The name "Alma" means kind and loving, and "kind and loving" describes Alma Del Mar perfectly. She's darling. Devoted. And she's also more than a little devastated—the film barely establishes her marriage with Ennis before Alma witnesses him locking lips with Jack, shattering her sense of security.
But above all else, Alma's diligent—she works long hours in a grocery store in order to help support her family. She's a hard worker, who picks up the slack when Ennis works fewer hours and brings in less money because he's leaving work to have his affair.
Alma quietly suffers for years, crying by herself when Ennis leaves the house with Jack. Alma and Ennis have one thing in common—the ability to keep their emotions locked up for a really long time. But like Ennis, Alma eventually snaps, divorcing him. And although it takes years, she eventually spills her feelings to Ennis. Brokeback Mountain is a quiet movie. Cowboys aren't known for being loquacious.
So it's Alma who delivers the movie's longest speech:
ALMA: You know, I used to wonder how come you never brought any trouts home. You always said you caught plenty, and you know how me and the girls like fish. So one night I got your creel case open night before you went on one of your little trips—price tag still on it after five years—and I tied a note to the end of the line. It said, "Hello, Ennis, bring some fish home. Love, Alma." And then you come back lookin' all perky and said you'd caught a bunch of brownies and you ate them up. Do you remember? I looked in that case first chance I got and there was my note still tied there. That line hadn't touched water in its life.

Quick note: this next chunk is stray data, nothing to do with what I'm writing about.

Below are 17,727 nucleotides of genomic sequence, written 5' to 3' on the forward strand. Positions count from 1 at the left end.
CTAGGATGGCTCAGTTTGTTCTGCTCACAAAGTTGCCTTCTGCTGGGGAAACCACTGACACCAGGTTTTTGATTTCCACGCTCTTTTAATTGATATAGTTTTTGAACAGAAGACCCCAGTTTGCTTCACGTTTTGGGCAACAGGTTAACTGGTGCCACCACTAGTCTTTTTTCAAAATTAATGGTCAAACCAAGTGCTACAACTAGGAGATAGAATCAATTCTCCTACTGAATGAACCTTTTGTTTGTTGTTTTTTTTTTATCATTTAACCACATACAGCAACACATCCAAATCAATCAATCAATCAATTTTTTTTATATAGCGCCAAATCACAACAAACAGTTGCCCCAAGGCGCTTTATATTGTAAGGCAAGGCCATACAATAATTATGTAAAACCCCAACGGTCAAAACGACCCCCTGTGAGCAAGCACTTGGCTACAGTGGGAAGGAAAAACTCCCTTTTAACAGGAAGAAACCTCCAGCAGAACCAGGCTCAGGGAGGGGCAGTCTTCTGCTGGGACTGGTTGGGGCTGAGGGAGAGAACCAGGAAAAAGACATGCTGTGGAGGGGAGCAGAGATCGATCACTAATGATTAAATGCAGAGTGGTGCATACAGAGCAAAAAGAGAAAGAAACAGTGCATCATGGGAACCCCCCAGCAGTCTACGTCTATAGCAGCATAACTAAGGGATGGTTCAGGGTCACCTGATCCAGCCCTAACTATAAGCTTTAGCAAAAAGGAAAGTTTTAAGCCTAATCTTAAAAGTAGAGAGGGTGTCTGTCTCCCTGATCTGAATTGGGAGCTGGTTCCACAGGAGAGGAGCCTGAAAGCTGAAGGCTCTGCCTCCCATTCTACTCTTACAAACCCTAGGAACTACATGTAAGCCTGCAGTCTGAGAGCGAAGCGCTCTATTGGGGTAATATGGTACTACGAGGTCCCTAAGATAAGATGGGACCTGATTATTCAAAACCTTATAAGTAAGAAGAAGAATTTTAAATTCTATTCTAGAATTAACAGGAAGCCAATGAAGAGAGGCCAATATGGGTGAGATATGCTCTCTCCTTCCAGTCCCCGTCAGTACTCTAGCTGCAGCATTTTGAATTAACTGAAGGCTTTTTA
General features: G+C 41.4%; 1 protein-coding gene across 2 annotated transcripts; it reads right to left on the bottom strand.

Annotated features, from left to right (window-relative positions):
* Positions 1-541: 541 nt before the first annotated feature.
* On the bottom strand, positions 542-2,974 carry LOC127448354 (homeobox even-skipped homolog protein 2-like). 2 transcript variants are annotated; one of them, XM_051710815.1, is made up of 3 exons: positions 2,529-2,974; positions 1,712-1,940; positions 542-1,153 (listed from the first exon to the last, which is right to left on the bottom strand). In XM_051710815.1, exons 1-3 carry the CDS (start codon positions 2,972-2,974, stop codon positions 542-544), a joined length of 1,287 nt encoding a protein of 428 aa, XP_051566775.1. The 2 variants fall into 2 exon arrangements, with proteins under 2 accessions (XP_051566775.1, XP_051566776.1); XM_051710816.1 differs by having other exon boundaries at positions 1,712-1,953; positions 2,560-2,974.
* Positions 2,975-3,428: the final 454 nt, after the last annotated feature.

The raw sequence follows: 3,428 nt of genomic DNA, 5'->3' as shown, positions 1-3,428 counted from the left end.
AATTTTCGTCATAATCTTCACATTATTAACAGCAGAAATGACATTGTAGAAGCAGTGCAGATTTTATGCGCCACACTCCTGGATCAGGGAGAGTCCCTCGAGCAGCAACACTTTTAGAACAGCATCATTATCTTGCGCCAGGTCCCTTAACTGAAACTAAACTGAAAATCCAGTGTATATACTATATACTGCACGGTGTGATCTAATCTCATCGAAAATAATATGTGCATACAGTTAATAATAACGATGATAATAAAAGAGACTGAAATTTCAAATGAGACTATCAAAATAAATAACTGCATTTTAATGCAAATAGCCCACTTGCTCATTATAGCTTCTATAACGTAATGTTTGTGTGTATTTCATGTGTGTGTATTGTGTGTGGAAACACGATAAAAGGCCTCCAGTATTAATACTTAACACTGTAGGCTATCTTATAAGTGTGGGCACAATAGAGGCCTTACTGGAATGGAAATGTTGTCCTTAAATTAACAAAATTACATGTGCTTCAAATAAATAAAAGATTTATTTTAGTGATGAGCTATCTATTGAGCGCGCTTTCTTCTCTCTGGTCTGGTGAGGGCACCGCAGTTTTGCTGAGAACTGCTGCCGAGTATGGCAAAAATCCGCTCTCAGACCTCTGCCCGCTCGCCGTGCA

That's a lot of words, and they come out of hurt and anger. And there's an added edge to her accusations, because in Alma's mind, Ennis's doing something "unnatural" by having an affair with a man. Alma calls Jack "Jack Nasty, " which isn't very clever—does the phrase "Jack Nasty" mean anything?— but it's also not something Alma would say if Ennis were having an affair with a woman. Alma's attitude confirms Ennis's fears that he's doing something unnatural and may be punished for it.
Of course he's not doing anything unnatural, but he is doing something immoral: the character of Alma is around to remind us that Ennis is cheating on his loving wife, and he's skipping out on work to make that happen. That's a jerk move. Of course, the real villain here isn't Ennis—it's the homophobic society that prompted Ennis to bottle up his sexuality and get engaged to a woman in the first place—but still, Ennis is being an unfaithful scumbag.
But Alma, it seems, has the last laugh. Even though we never see Alma again after her Thanksgiving day "Jack Nasty" speech, Alma ends up…happy. Her second marriage seems awesome, and she has more kiddos. She has a stable and warm home life, which is pretty much all she ever wanted.
And Alma (who's as loving as her name suggests) totally deserves it.